Image by Ivane Katamashvili
A new exhibition in New York pays homage to the work of pioneering artist Jean-Michel Basquiat, as well as the vibrant nightlife that inspired him.
“Jean-Michel Basquiat: King Pleasure,” which will be open until September, features more than 200 works by the famed neo-expressionist, most of which have never been seen publicly. The massive 15,000 square foot exhibit offers visitors an immersive and unprecedented insight into Basquiat’s life and work. The exhibition includes four painstaking reconstructions of spaces that played a central role in his maturation as an artist: from Basquiat’s childhood home to his studio at 57 Great Jones Street.
Among the replicas made by Sir David Adjaye, designer of the National Museum of African-American History and Culture in Washington, DC, one of the most breathtaking is a creation of the Michael Todd Room. The installation takes guests into the famed VIP section of the Palladium, one of New York City’s most popular nightclubs of the 1980s and 1990s. Although the Palladium was open to everyone, it held special significance for LGBTQ+ patrons at the height of the HIV/AIDS crisis.
The Palladium, which also exhibited the work of other influential artists like Keith Haring, finally closed in 1997. The building was demolished the following year after being purchased by New York University, and today Today, the location houses on-campus student housing.
“King Pleasure” marks the first time in decades that audiences have been granted access to the Michael Todd Room, which was in many ways the centerpiece of the Palladium. Originally built as a movie theater in 1927, the Palladium served as a launching pad for punk bands like The Clash before former Studio 54 owners Steve Rubell and Ian Schrager transformed the popular concert venue clubbing to capture the shimmering energy of all that is happening. new wave of the 80s. The Michael Todd room bears witness to this philosophy: in a profile from 1985, The Washington Post described its bacchanalian energy as a place where “every fantasy and every outfit fits in”.
But amid the “framed shattered mirrors,” “Day-Glo art,” and “neon faux fur” lovingly documented by the To post was Basquiat’s own work of art. While the rest of the Michael Todd Room is a facsimile, the vibrant red and black murals on display at “King Pleasure” are the originals, now returned to their homes.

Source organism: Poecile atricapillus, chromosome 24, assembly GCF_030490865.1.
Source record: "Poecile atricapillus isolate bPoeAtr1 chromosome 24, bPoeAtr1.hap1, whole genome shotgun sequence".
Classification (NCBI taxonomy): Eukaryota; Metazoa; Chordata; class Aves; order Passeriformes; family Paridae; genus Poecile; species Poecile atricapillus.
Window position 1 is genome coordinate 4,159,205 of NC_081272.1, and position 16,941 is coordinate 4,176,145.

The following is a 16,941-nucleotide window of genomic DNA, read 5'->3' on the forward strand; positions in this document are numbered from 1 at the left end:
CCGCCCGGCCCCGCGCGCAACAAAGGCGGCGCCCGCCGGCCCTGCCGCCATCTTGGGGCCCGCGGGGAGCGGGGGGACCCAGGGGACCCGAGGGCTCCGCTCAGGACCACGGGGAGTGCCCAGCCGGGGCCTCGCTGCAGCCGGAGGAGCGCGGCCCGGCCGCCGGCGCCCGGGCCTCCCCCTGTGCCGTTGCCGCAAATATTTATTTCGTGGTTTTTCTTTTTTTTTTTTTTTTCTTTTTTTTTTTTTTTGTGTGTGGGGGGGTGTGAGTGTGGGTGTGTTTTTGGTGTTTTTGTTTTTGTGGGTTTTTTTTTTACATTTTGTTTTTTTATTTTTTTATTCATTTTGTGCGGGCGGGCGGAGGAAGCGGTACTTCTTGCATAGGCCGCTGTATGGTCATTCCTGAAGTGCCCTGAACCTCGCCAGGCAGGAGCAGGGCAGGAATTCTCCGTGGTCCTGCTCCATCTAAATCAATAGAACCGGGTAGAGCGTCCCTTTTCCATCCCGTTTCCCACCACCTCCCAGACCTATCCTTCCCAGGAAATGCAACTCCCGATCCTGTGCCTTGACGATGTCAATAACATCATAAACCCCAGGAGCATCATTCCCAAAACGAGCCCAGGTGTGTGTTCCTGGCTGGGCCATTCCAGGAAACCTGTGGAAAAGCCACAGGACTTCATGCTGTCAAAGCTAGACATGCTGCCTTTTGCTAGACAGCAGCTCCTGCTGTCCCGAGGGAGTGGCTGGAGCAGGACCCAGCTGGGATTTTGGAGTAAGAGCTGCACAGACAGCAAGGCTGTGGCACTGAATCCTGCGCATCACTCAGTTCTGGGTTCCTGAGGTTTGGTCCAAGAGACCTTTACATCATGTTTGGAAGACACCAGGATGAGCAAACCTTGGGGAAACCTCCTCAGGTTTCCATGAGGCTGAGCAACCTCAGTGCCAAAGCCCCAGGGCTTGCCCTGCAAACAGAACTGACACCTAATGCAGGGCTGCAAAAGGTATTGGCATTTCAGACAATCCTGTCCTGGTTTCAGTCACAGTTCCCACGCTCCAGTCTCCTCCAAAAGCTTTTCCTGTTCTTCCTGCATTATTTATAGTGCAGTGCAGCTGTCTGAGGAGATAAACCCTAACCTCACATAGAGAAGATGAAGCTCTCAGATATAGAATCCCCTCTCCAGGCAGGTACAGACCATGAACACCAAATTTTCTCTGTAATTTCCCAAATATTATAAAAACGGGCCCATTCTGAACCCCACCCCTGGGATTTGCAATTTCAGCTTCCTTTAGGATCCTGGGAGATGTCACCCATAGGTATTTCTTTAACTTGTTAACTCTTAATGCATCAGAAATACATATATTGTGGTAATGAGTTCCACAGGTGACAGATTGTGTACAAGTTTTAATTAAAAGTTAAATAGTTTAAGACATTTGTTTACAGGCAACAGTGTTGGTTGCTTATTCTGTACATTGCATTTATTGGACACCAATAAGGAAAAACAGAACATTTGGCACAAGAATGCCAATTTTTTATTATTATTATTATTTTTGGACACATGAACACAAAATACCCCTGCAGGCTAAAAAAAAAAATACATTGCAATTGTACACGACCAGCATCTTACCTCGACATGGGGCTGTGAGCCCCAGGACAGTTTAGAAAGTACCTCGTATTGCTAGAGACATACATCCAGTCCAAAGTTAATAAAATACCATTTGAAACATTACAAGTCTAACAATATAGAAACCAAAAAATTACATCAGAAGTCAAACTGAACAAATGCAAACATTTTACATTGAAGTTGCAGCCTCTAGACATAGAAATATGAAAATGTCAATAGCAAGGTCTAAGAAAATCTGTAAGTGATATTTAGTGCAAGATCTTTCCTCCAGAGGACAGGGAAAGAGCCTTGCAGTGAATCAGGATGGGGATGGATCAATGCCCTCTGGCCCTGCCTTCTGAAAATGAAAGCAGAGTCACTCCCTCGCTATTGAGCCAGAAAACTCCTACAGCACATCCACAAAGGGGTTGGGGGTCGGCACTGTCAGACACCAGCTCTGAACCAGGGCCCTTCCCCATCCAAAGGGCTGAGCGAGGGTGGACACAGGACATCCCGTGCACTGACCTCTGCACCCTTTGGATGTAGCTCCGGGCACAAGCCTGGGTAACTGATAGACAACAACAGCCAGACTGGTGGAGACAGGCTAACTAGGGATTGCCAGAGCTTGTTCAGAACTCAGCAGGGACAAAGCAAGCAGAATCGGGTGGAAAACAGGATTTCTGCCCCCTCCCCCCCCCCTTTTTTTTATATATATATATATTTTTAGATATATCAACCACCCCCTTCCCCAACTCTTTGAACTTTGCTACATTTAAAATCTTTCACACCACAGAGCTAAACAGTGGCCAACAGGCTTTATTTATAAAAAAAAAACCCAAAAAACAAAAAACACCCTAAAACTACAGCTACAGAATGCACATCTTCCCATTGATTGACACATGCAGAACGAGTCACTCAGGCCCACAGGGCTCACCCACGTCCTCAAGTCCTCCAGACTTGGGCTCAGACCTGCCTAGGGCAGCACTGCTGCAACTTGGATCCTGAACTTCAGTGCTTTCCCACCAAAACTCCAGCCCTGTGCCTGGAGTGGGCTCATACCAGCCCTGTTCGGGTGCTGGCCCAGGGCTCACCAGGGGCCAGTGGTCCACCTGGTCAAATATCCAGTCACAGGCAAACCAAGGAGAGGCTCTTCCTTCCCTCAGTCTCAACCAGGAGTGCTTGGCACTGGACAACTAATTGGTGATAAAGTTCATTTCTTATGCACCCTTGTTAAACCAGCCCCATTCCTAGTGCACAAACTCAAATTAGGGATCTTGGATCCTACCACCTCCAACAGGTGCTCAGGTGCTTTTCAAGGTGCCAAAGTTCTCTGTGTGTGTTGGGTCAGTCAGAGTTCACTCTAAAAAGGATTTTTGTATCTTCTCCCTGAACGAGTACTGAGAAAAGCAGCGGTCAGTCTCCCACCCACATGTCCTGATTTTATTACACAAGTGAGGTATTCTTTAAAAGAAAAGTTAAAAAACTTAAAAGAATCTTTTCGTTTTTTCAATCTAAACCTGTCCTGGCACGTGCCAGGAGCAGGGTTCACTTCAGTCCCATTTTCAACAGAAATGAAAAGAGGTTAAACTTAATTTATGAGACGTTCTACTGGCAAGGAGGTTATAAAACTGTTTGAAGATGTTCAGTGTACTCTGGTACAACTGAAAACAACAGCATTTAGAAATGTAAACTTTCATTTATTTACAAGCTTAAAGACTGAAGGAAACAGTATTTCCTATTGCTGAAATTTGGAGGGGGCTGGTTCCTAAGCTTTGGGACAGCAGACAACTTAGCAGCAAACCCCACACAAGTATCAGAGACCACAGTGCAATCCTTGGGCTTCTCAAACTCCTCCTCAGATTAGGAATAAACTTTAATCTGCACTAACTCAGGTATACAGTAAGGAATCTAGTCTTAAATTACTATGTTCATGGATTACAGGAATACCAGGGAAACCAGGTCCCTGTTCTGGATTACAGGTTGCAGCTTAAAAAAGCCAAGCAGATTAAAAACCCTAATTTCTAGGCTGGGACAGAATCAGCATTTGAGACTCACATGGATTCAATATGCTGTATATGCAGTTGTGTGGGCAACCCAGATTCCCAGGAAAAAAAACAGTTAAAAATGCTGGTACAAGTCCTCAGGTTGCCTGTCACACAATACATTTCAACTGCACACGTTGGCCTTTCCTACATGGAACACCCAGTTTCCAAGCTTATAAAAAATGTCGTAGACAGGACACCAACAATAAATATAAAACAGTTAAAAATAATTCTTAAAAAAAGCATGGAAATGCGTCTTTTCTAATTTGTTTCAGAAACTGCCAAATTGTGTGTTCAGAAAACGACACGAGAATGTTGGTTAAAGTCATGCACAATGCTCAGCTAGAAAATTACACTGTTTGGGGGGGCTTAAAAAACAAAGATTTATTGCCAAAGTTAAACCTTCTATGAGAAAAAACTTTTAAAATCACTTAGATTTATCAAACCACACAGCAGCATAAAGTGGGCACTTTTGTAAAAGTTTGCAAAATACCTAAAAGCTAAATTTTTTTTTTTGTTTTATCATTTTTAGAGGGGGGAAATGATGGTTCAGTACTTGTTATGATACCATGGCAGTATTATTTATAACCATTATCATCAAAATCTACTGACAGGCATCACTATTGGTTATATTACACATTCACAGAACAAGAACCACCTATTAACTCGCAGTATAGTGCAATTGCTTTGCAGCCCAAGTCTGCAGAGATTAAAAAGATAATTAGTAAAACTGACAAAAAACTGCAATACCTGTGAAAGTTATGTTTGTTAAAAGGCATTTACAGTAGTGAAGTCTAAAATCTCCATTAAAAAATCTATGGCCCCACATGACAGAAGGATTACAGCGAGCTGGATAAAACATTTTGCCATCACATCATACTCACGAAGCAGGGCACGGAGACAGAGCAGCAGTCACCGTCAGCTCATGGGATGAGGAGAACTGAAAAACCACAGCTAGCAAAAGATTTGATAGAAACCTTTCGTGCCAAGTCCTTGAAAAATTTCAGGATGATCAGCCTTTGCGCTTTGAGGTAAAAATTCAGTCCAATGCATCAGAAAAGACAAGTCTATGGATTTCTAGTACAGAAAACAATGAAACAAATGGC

Lisane Basquiat, the artist’s younger sister, told VICE that seeing the installation for the very first time brought back “fun memories” of the Palladium, including “feelings of nostalgia and warmth”. She described the Michael Todd Hall replica as “celebratory, fun and energizing”, which her family hoped to express by hosting the historic pageant.
“We also wanted to make sure to capture the festive side of Jean-Michel, which was a big part of his life,” added his sister, Jeanine Heriveaux, in an email.
The exhibit, which opened in April, was curated by the Basquiat sisters and their mother-in-law, Nora Fitzpatrick. In 2017, they began planning for a public exhibition in 2017, but after delays nationwide protests over the 2020 murder of George Floyd renewed their interest in the project. Police brutality and the plight of racial minorities in American life were key themes in their brother’s work, and they felt the time was right to revisit his massive contributions to the cultural conversation.
It’s hard to underestimate the impact and resonance of Basquiat, the son of Puerto Rican and Haitian parents who found his voice in art forms like graffiti long shunned by the art establishment. He sold his first work to blonde singer Debbie Harry in 1981 for $200 before becoming one of the youngest artists to ever perform at the Whitney Biennial, aged just 22. He found the embrace of pop art titan Andy Warhol and musician David Bowie, the latter of whom collected many of his works, before Basquiat died of a heroin overdose in 1988 aged 27. .
Basquiat only grew in influence after his death: one of his works, a black and red skull painted on a kaleidoscopic blue background, sold at auction in 2017 for $110.5 million. dollars. This sale was the highest ever for the work of an American artist.
With “King Pleasure,” the Basquiat sisters hope audiences can see the man behind the legendary legacy. They described the exhibit as a tribute to their family history, and what they appreciated about the replica Michael Todd Room was that the installation acted as a time capsule of the memories they shared together. Lisane described the New York club scene – whether it’s The Palladium or other venues like Bentley’s and Visage – as allowing them “a few hours a week to escape the world and dive into a loud music scene in a dark room, dancing, and having fun.
“It is important that this space be remembered both for its iconic character and for what it represents regarding the importance of enjoying life,” she said. “The world can be so serious.”
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